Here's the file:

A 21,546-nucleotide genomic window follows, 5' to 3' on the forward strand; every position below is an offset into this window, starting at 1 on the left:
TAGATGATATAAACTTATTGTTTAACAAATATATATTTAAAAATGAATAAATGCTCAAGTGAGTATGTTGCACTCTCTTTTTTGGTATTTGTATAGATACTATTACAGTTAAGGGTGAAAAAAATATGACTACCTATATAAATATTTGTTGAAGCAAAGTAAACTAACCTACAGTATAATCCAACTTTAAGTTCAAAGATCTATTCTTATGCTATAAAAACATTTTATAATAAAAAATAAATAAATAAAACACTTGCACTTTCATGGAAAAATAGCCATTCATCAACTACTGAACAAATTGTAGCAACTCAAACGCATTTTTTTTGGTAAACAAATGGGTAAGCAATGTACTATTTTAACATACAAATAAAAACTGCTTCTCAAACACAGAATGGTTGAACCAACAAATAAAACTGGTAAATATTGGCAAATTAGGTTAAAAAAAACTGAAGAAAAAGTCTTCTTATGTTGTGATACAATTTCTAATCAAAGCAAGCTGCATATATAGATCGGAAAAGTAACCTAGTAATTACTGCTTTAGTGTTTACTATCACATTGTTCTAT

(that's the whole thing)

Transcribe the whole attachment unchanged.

A 21,546-nucleotide genomic window follows, 5' to 3' on the forward strand; every position below is an offset into this window, starting at 1 on the left:
TAGATGATATAAACTTATTGTTTAACAAATATATATTTAAAAATGAATAAATGCTCAAGTGAGTATGTTGCACTCTCTTTTTTGGTATTTGTATAGATACTATTACAGTTAAGGGTGAAAAAAATATGACTACCTATATAAATATTTGTTGAAGCAAAGTAAACTAACCTACAGTATAATCCAACTTTAAGTTCAAAGATCTATTCTTATGCTATAAAAACATTTTATAATAAAAAATAAATAAATAAAACACTTGCACTTTCATGGAAAAATAGCCATTCATCAACTACTGAACAAATTGTAGCAACTCAAACGCATTTTTTTTGGTAAACAAATGGGTAAGCAATGTACTATTTTAACATACAAATAAAAACTGCTTCTCAAACACAGAATGGTTGAACCAACAAATAAAACTGGTAAATATTGGCAAATTAGGTTAAAAAAAACTGAAGAAAAAGTCTTCTTATGTTGTGATACAATTTCTAATCAAAGCAAGCTGCATATATAGATCGGAAAAGTAACCTAGTAATTACTGCTTTAGTGTTTACTATCACATTGTTCTAT